Share:Click to share on Facebook (Opens in new window)Click to share on Twitter (Opens in new window)Click to email this to a friend (Opens in new window) Stock Photo: PixabayNEW YORK – The generic drugmaker Mallinckrodt has a tentative $1.6 billion deal to settle lawsuits over its role in the U.S. opioid crisis, it announced Tuesday.The deal is intended to end hundreds of lawsuits faced by the company over opioids.The company said that it had an agreement with a key committee of lawyers representing thousands of local governments suing various drug industry players over opioids — and that the deal has the support of the attorneys general of 47 states and territories.The company, based in Staines-Upon-Thames, England, was one of the highest-volume opioid producers in the U.S. at the height of the nation’s prescription drug crisis, shipping 2.3 billion pills from 2006 to 2014, according to federal data. In 2010 alone, Mallinckrodt’s SpecGX subsidiary, shipped 210 million doses of oxycodone to Florida, then the epicenter of the black market opioid trade. The company’s potent 30 milligram pills were especially sought after by people with addiction.Documents gathered as the company prepared for trial showed that a Mallinckrodt sales manager told a distributor in 2009 of the pills: “Just like Doritos; keep eating, we’ll make more.” A company spokesman later called the statement “outrageously callous.”The company argued in court filings that unlike makers of brand-name drugs, it did not promote opioids to doctors or understate the addiction risks. But plaintiffs in the cases said Mallinckrodt continued to ship suspicious orders without making sure the drugs weren’t going to be diverted to the black market.Under its agreement, Mallinckrodt is filing for bankruptcy. The plan calls for it to make payments for eight years after the company emerges from the protections. That route is similar to one OxyContin maker Purdue Pharma is taking to settle opioid claims against it.For Mallinckrodt, there are business concerns, beyond the potential liability in opioid cases, that contributed to its seeking bankruptcy protection.“Reaching this agreement in principle for a global opioid resolution and the associated debt refinancing activities announced today are important steps toward resolving the uncertainties in our business,” Mark Trudeau, president and CEO of the company, said in a statement.Joe Rice, a lawyer on the executive committee of plaintiffs suing in federal court over opioids, said in an interview Tuesday that some details of the Mallinckrodt agreement still remain to be ironed out.Most of the money contributed by Mallinckrodt would go to a trust to pay for addiction treatment and other costs related to an opioid crisis that has been linked to more than 430,000 deaths in the U.S. since 2000. Additionally, the trust would be able to buy Mallinckrodt stock at a fixed price; it could be sold to help the cause.State attorneys general praised the deal.“My focus is on not only accountability, but also obtaining the resources we need to get victims of this epidemic the help they deserve,” Texas Attorney General Ken Paxton said in a written statement. “This agreement is a significant step in the right direction.”Mallinckrodt’s announcement comes weeks before a trial on the toll of opioids is scheduled to start in Central Islip, New York. The looming trial has been a factor in a ramped-up push for other drugmakers and distributors to settle, as well.There have been increasingly public tensions between attorneys general and the private lawyers for local governments over the biggest of the proposed settlements, which would involve at least the three biggest U.S. drug distribution companies. States have also been divided on whether to accept the deal, under which the distributors would pay a total of $18 billion over 18 years.
BOGOTÁ — Ten years ago, FARC rebels hijacked a commuter plane, forced it to land on a stretch of abandoned highway and kidnapped a Colombian senator on board. The brazen act of terrorism was the last straw for the Colombian government, which promptly called off three years of peace talks with the guerrillas. Now the two sides are again preparing to sit down for talks to end a conflict that began in 1964. In a Sep. 4 speech, President Juan Manuel Santos said a new round of negotiations would kick off in Oslo, Norway, early next month with subsequent sessions to be held in Havana, Cuba. But Santos also declared: “We will learn from the errors of the past.” Indeed, this time around, Colombia’s vastly improved armed forces hold the advantage after a long-running offensive that has cut rebel forces by half and killed many of the FARC’s top commanders. As a result, many analysts believe that the FARC — the Revolutionary Armed Forces of Colombia — may finally be prepared to disarm. “There are reasons for optimism… because the government is in a much better position for negotiations,” political analyst Pedro Medellin wrote in the Bogotá daily El Tiempo. And if the talks fail, “the army and the police are well-prepared to confront the guerrillas.” But at the same time, the government’s military offensive has failed to eliminate the FARC, which earns millions from the illegal drug trade and remains a lethal force even in its weakened state. Economists estimate that the war, which began in 1964, shaves between 1 and 2 percent from Colombia’s annual GDP. A peace treaty would free up huge sums now spent on the conflict for health, education, infrastructure and other badly needed projects in rural areas where the FARC has always been able to recruit down-and-out peasants. “I am convinced that now the conditions are right to make peace in Colombia,” said Jan Egeland, a former United Nations envoy who monitored the last round of talks that lasted from 1999 to 2002. “Both sides, the government and the rebels, have understood at last that the only possibility to end the conflict is a negotiated solution. That was not clear in 1999.” FARC down from 15,000 to 8,000 fighters Indeed, back then the FARC was at its military peak. It had more than 15,000 fighters, operated in 31 of Colombia’s 32 departments, and held hundreds of hostages, including government officials. Just to convince the FARC to sit down for talks, the government agreed to withdraw troops from a 16,000-square-mile patch of territory in southern Colombia. But rather than take the negotiations seriously, the FARC used the demilitarized zone to launch military attacks, recruit foot soldiers, stash hostages and grow coca — the raw material for cocaine. The rebels toyed with government envoys because they were convinced they would soon march triumphantly into Bogotá. Instead, the Colombian armed forces regrouped, expanded and went on the attack. The total number of personnel in the Army, Navy, Marines, Air Force and Police — which is part of the Ministry of Defense — jumped from 291,000 in 1999 to the current 431,000. Improved air power and intelligence paved the way for a series of strikes that took out top FARC leaders, demoralized the rebel rank-and-file and led to massive desertions. Today, the FARC has been reduced to about 8,000 fighters who no longer threaten Bogotá, Cali and other major cities as they did a decade ago. No longer able to stage massive attacks on towns and military bases, the FARC mainly relies on land mines and sharpshooters to ambush government troops. Despite capturing and detaining a French reporter for about a month earlier this year, the FARC has pledged to stop kidnapping civilians and no longer holds government hostages to use as bargaining chips. FARC: We’ll negotiate ‘without hatred or arrogance’ All of these factors have apparently convinced the FARC that the war is unwinnable and that it’s time to cut a deal. In a rebel video posted on the Internet this week, the FARC’s supreme leader, Rodrigo Londoño Echeverri — alias “Timoleón Jiménez” but widely known as “Timochenko” — said the FARC was prepared to negotiate “without hatred or arrogance.” In his speech to the nation, Santos assured Colombians that these peace talks would be radically different from the negotiations 10 years ago. With the sessions taking place overseas, he said, there would be no need for a DMZ. Santos said the talks would last for months, rather than years. He also outlined five negotiating points centered around the demobilization of the FARC — as opposed to the broad agenda last time around that included everything from reforming the constitution to the way the country’s natural resources are managed. Some experts are lobbying for a ceasefire and say that the constant fighting 10 years ago helped derail the last round of talks. But Daniel García-Pena, a former government peace envoy, pointed out that ceasefires can also aggravate the negotiating environment. He said they are often violated, causing the two sides to point fingers and become sidetracked from the end game of signing a peace treaty. For now, Santos vows that the Colombian military will remain on the offensive. On Sep. 3, army troops killed nine FARC fighters in southern Guaviare and Caquetá departments. “The armed forces are aware that this is a historic moment,” Gen. Alejandro Navas, commander of the Colombian Armed Forces, said of the pending peace talks. “But the best way to support this presidential decision is to continue with our military offensive, on the ground, in the air and on the water against all armed and terrorist threats against the state.” That seems well to me because there wonÂ´t be more conflicts in the country. Ah, maybe this can “end” but there will always be conflicts, don’t get your hopes high. By Dialogo September 10, 2012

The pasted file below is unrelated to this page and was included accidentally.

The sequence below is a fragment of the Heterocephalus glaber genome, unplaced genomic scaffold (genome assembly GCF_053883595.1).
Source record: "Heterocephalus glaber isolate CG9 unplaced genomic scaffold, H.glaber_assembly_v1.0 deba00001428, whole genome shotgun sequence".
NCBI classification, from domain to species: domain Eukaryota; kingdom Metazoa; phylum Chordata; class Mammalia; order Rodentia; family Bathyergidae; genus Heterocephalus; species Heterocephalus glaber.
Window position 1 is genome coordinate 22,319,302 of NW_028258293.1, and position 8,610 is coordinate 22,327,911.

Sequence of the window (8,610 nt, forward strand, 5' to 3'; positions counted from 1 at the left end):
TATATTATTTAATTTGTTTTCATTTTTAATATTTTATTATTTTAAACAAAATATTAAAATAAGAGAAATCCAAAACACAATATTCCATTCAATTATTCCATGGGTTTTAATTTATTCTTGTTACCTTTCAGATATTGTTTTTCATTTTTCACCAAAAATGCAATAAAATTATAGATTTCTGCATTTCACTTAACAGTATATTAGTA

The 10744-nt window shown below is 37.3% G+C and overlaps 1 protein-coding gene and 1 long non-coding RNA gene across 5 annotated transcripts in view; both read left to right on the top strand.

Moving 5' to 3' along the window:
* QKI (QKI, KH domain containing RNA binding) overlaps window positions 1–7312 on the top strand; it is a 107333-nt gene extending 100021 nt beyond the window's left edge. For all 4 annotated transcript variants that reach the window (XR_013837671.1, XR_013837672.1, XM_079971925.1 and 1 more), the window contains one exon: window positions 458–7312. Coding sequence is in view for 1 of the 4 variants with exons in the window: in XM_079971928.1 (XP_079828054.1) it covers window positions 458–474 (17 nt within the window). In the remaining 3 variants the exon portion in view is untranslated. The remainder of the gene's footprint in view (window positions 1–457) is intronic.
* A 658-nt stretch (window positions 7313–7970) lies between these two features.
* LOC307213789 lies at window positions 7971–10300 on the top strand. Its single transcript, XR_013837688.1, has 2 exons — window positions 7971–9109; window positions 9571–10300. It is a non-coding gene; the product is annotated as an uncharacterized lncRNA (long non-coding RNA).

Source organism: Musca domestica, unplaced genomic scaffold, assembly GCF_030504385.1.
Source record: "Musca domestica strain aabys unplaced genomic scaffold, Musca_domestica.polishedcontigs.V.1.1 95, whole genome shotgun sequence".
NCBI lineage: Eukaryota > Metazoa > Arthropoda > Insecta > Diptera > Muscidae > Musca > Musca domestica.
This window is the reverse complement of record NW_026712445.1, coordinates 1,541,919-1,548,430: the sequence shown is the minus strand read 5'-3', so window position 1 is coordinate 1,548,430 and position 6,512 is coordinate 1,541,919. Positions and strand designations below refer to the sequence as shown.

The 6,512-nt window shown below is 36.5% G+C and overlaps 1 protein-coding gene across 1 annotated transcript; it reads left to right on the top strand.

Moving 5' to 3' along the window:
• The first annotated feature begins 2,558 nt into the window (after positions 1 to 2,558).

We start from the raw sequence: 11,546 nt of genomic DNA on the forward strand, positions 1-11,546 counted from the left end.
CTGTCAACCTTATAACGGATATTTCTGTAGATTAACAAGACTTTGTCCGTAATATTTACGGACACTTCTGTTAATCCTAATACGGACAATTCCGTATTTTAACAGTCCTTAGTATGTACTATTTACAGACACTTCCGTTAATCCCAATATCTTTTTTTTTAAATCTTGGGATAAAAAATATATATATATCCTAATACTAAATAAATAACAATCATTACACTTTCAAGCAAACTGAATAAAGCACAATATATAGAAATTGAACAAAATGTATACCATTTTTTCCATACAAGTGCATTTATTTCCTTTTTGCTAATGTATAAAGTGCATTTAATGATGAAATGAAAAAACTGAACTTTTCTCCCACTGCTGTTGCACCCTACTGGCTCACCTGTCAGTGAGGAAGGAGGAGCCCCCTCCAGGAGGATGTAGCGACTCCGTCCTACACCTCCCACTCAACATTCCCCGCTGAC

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Valencia have been hit by two positive cases for coronavirus, the La Liga club announced on Tuesday, a day after players and staff returned for pre-season.The identities of the two individuals have been kept anonymous. They are both isolating at home while the club has notified the Spanish health authorities. It continues a rise in the number of confirmed infections among La Liga teams after Atletico Madrid’s Sime Vrsaljko and Angel Correa both tested positive on Saturday. Topics : Real Madrid striker Mariano Diaz and Sevilla midfielder Nemanja Gudelj have also been infected in the last two weeks. La Liga completed the 2019/20 season on July 19 and the plan is for the 2020/21 campaign to begin on September 12, following the conclusion of the Champions League and Europa League. Spain is one of the worst-hit countries by the pandemic and has seen an increase in cases in recent weeks. The Spanish health ministry on Monday reported 8,618 new coronavirus infections since Friday and 65 deaths from the virus over the previous seven days.Valencia were starting their pre-season preparations this week under new coach Javi Gracia, who was appointed two weeks ago following the sacking of Albert Celades in June. They were one of the first clubs to confirm cases of coronavirus in March, when 35 percent of the squad, including players and coaches, tested positive after playing a Champions League match against Atalanta in Italy at the end of February. Valencia finished ninth in La Liga after a miserable season for the club, during which supporters grew increasingly disillusioned with the ownership of Singaporean businessman Peter Lim. A club statement on Tuesday confirmed the two positive cases for coronavirus. “The PCR and blood serum tests carried out on Monday for the first team, coaching staff and employees have detected two positive cases of COVID-19,” it read. “Those who have tested positive will remain isolated in their homes, in accordance with LaLiga and club protocols. The health authorities have been informed immediately of their status. “From the start of this health crisis, Valencia have given special importance to measures to halt the expansion of the pandemic, and will maintain a strict protocol to which all members of the club are completely committed.”